Tag: recommendations

Here are Bookstr’s Self-Development Recommendations!

Each week, Bookstr scans bestseller lists across the Internet to learn what people are reading, buying, gifting, and talking about most—just so we can ensure consistent, high quality recommendations. This week’s nonfiction picks are new self-development picks that can improve your quality of life! Dig in!

 

 

5. ‘No happy endings’ by Nora McInerny 

 

image via amazon

 

No Happy Endings by Nora McInerny is a book for people living life after life has fallen apart. It’s a book for people who know that they’re moving forward, not moving on. It’s a book for people who know life isn’t always happy, but it isn’t the end: there will be unimaginable joy and incomprehensible tragedy. As Nora reminds us, there will be no happy endings—but there will be new beginnings.

 

4. ‘Range’ by David Epstein

 

image via Amazon

 

Range by David Epstein is all about learning from failure. This book makes a compelling case for actively cultivating inefficiency. Failing a test is the best way to learn. Frequent quitters end up with the most fulfilling careers. The most impactful inventors cross domains rather than deepening their knowledge in a single area. As experts silo themselves further while computers master more of the skills once reserved for highly focused humans, people who think broadly and embrace diverse experiences and perspectives will increasingly thrive.

 

3. ‘How to do nothing’ by jenny Odell

 

image via amazon

 

How to To Do Nothing by Jenny Odell argues the case of doing nothing, especially in the digital age of distraction and people vying for your attention. This is is an action plan for thinking outside of capitalist narratives of efficiency and techno-determinism. Provocative, timely, and utterly persuasive, this book is a four-course meal in the age of Soylent.

 

 

2. ‘The Life Changing magic of tidying up’ by Marie Kondo

 

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The Life Changing Magic of Tidying Up by Marie Kondo is a detailed book about how to declutter your house from its infernal mess. With detailed guidance for determining which items in your house “spark joy” (and which don’t), this international bestseller featuring Tokyo’s newest lifestyle phenomenon will help you clear your clutter and enjoy the unique magic of a tidy home—and the calm, motivated mindset it can inspire.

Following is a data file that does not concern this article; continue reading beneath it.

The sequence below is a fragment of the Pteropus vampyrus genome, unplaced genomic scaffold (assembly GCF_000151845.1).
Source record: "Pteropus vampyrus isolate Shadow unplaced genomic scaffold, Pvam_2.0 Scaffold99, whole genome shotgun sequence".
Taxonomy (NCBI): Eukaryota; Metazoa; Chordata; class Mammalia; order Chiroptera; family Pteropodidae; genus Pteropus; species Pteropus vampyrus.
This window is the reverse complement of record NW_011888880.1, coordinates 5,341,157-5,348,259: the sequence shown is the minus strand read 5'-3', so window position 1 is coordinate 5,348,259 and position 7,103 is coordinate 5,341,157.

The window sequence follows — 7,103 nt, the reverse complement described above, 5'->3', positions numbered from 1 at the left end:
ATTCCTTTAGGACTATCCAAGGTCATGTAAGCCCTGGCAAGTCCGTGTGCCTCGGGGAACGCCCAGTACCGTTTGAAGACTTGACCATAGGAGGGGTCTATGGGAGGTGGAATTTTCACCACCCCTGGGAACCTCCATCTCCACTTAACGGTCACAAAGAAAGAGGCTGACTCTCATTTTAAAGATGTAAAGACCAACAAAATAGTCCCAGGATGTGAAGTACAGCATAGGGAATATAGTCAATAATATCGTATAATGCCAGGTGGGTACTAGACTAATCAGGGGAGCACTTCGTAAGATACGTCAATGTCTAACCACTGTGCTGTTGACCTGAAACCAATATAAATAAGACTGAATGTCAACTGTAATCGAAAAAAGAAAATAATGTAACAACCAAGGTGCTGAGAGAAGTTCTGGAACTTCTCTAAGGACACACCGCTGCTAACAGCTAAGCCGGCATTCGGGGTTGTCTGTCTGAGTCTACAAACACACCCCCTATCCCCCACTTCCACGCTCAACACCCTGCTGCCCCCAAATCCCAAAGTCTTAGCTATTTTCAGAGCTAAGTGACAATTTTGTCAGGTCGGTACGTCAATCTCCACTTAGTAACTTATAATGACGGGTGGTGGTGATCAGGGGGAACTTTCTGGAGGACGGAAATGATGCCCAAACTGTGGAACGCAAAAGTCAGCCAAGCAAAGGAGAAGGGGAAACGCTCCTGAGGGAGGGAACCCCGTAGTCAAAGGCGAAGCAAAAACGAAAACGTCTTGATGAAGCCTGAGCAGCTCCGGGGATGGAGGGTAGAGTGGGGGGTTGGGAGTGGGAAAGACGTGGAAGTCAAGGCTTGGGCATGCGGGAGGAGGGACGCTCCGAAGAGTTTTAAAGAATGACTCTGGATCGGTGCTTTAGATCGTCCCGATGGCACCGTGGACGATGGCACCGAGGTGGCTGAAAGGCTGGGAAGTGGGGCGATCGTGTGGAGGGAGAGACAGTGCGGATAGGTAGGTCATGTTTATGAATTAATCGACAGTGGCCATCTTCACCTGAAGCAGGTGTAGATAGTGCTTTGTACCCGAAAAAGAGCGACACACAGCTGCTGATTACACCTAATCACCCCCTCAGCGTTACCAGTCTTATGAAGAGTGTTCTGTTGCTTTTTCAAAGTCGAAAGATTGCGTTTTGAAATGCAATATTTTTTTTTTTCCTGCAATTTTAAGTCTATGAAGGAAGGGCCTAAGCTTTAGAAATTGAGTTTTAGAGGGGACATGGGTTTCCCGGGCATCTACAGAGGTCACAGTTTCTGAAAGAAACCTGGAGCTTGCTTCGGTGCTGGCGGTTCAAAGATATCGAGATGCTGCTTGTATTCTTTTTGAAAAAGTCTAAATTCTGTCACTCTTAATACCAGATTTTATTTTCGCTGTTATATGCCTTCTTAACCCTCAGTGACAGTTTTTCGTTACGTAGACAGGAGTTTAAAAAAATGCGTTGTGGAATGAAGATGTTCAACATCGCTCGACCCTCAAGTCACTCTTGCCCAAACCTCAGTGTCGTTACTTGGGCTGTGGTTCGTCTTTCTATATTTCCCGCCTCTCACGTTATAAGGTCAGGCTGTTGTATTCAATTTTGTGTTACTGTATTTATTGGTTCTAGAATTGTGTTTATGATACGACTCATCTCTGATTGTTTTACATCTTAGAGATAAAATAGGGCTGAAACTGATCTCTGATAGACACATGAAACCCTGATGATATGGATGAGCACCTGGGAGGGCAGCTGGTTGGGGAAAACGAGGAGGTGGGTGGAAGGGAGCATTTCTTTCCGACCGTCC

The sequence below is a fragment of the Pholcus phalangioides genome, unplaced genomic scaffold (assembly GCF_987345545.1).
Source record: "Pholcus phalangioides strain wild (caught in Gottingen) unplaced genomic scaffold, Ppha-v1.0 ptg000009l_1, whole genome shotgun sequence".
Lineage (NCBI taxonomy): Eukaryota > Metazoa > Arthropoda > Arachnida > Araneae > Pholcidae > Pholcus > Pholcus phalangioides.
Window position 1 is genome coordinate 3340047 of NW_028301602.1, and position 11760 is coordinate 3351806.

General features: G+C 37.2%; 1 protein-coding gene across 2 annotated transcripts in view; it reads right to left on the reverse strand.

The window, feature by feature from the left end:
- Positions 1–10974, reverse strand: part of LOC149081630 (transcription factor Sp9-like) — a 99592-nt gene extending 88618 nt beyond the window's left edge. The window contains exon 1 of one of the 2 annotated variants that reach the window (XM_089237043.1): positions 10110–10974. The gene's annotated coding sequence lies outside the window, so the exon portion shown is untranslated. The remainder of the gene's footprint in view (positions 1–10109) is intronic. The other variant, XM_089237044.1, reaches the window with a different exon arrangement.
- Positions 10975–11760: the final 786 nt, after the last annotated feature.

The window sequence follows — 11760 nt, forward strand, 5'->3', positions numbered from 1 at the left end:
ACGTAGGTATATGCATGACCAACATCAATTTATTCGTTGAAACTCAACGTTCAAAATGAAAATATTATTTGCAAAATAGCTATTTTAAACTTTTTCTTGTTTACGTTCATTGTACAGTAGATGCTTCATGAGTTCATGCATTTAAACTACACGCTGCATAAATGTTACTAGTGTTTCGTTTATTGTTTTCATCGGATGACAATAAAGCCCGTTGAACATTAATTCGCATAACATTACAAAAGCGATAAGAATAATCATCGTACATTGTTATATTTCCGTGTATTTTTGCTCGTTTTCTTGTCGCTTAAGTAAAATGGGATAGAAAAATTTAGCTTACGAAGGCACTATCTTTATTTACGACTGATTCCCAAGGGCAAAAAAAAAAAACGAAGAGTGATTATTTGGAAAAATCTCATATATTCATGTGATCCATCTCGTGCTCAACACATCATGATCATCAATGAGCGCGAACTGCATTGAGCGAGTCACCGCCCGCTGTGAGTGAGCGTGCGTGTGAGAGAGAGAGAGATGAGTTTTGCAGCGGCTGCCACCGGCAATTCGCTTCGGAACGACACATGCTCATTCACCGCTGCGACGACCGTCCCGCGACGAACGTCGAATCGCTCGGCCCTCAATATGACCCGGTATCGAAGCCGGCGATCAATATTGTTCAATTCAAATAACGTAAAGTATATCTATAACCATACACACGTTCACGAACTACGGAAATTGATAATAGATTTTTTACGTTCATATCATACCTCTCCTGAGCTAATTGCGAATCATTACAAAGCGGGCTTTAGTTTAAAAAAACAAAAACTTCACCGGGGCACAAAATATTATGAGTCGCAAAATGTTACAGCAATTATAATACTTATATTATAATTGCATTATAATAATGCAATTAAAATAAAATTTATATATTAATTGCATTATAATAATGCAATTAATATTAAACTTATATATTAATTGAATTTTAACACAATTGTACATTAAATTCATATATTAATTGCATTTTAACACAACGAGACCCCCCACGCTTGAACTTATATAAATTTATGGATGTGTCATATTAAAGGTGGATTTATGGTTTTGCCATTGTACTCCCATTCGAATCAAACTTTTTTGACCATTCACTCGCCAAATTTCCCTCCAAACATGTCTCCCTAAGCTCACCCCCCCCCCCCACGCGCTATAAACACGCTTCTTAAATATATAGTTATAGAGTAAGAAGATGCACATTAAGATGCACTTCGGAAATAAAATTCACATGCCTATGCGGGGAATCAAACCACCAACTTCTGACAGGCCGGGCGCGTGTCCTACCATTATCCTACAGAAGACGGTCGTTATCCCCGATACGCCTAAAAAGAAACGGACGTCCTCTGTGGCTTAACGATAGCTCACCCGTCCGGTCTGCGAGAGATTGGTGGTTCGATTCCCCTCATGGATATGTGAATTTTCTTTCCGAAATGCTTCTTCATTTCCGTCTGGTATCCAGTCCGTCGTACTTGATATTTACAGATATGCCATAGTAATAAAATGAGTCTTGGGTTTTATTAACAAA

1. ‘Belong’ by Radha Agrawal

 

image via Amazon

 

Belong by Radha Agrawal is about building a community with like minded people in the digital age when people feel more isolated than ever. A book that’s equal parts inspiring and interactive, and packed with prompts, charts, quizzes, and full-color illustrations, Belong takes readers on a two-part journey. Part one is Going IN—a gentle but intentional process of self-discovery and finding out your true energy levels and VIA (values, interests, and abilities). Part two is Going OUT—building on all that you’ve learned about yourself to find those few special people who feed your soul, and discovering, or creating, the ever-widening groups that align with your aims and desires.

 

 

 

Featured Image Via Amazon 

The Top Ten Best Dragon Books in Fantasy Literature!

They’re big and terrible. They’re small and cute. They’re at once terrifying and majestic. Dragons have been an enduring fixation of literature pretty much ever since storytelling was invented. They can take many forms in narrative, from simple monsters to evil but intelligent villains to helpful allies to god-like divine beings. But one thing is clear: dragons are awesome and they’re extremely fun to read about. Here are the top 10 best books featuring these fire-breathing behemoths, showcasing dragons of every shape and size in all their glory for your viewing pleasure.

10. ‘Tea with the Black Dragon’ by R.A. MacAvoy

 

image via Amazon

Tea with the Black Dragon by R.A. MacAvoy is a Hugo nominated fantasy novel that has a classic premise: girl meets boy and boy turns about to be a dragon. Martha’s daughter, Elizabeth, is in trouble in San Francisco and Martha hurries into the strange city to help her missing child. But when she arrives, the only person who knows where Elizabeth might be is the mysterious stranger Mayland Long. Did we mention Mr. Long can transform into a dragon? Its up to these two to find Elizabeth, even as Martha begins to feel romantic feelings for her newfound dragon companion.